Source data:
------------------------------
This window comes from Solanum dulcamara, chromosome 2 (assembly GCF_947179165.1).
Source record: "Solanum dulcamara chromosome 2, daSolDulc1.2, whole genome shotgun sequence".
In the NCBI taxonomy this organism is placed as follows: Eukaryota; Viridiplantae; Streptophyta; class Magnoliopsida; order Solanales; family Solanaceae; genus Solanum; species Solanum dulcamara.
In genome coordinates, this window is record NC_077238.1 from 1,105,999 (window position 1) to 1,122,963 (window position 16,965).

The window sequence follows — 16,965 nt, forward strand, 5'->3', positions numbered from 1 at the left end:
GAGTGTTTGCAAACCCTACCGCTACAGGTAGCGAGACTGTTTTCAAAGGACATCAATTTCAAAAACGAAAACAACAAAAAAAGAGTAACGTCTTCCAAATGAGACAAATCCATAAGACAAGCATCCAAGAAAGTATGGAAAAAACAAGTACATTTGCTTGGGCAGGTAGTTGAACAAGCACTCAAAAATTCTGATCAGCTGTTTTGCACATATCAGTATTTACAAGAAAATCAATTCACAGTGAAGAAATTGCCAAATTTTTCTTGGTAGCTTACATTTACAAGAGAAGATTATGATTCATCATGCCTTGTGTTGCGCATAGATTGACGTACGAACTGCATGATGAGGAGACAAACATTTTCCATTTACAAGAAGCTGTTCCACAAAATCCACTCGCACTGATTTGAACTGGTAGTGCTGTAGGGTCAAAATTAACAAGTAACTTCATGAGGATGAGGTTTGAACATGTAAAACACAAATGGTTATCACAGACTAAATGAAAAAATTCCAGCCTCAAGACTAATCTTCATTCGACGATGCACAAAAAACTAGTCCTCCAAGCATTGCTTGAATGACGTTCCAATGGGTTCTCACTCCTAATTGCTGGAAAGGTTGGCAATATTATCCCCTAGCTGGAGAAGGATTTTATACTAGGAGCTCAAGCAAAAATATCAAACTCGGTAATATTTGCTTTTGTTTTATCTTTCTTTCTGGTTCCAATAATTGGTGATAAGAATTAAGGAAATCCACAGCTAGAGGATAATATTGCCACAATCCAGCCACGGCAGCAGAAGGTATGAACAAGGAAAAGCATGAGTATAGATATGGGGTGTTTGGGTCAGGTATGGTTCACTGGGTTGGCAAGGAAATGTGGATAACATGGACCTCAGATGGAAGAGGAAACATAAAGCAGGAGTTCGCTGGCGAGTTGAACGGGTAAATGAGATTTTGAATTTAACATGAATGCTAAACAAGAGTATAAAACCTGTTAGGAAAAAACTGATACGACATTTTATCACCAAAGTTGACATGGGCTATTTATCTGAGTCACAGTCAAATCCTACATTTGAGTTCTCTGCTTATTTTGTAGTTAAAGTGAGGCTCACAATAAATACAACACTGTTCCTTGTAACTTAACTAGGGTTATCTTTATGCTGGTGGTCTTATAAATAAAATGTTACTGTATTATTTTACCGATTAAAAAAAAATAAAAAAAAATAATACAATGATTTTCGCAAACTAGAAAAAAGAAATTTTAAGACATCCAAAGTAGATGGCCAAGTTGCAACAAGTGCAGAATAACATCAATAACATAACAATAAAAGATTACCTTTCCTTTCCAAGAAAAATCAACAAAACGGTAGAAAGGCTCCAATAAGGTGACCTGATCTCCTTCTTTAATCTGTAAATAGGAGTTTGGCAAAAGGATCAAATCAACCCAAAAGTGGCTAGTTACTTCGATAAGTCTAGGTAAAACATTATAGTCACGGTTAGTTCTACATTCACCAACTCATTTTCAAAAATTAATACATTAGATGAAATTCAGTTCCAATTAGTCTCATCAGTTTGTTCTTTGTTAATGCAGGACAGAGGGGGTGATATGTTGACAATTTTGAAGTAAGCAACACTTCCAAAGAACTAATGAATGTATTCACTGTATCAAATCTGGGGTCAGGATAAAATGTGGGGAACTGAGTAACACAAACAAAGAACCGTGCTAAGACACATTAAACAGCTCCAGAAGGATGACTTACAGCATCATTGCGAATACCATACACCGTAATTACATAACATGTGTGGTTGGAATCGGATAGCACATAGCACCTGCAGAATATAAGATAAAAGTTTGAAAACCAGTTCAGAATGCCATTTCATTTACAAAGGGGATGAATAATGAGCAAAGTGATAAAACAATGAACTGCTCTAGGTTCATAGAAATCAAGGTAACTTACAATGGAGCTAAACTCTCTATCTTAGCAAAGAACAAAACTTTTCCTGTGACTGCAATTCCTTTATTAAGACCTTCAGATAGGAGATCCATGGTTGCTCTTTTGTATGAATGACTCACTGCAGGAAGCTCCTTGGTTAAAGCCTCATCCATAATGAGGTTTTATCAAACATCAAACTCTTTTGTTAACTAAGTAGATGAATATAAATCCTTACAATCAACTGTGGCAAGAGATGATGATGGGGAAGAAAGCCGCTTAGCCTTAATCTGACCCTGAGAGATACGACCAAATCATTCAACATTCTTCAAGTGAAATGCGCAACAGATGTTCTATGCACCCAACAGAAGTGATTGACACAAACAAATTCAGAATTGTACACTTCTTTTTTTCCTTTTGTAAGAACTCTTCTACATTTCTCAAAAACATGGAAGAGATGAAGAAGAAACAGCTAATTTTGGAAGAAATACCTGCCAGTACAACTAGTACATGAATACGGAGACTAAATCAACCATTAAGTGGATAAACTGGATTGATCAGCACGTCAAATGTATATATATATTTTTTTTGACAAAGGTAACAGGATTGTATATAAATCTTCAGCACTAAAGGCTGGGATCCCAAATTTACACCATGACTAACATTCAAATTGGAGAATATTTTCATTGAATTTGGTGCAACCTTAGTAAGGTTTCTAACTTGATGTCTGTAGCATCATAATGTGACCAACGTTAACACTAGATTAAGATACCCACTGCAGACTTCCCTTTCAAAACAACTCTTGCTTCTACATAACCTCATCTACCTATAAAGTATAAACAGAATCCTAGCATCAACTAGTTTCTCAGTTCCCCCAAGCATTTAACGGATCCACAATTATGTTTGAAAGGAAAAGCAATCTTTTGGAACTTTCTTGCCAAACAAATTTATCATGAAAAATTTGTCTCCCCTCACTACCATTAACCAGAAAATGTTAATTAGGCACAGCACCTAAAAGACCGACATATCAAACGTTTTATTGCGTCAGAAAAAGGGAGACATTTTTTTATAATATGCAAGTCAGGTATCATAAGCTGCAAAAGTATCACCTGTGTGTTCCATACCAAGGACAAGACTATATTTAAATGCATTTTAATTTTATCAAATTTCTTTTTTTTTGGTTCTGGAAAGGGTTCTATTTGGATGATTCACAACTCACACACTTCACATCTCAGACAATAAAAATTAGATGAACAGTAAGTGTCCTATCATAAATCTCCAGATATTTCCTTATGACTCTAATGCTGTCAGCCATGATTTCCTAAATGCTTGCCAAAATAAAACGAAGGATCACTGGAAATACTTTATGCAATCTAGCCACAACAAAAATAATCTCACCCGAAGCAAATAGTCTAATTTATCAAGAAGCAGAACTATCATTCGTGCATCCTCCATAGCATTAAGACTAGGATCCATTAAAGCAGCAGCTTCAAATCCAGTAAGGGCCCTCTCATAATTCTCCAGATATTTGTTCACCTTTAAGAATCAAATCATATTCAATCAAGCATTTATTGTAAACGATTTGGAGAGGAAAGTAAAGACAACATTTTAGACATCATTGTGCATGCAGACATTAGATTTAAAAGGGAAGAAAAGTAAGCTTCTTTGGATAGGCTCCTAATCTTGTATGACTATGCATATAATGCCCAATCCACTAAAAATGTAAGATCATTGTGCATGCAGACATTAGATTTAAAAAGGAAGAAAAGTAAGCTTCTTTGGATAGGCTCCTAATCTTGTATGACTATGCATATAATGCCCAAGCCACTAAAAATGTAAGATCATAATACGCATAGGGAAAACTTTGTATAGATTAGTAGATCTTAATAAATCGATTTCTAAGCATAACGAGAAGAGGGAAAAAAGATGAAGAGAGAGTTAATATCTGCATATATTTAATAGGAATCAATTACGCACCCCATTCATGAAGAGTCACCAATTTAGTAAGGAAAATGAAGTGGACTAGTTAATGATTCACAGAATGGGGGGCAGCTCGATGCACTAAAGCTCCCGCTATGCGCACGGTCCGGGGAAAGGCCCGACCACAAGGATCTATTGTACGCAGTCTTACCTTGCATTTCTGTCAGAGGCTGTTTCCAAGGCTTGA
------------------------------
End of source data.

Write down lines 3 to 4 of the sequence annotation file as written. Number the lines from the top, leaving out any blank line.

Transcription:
In the NCBI taxonomy this organism is placed as follows: Eukaryota; Viridiplantae; Streptophyta; class Magnoliopsida; order Solanales; family Solanaceae; genus Solanum; species Solanum dulcamara.
In genome coordinates, this window is record NC_077238.1 from 1,105,999 (window position 1) to 1,122,963 (window position 16,965).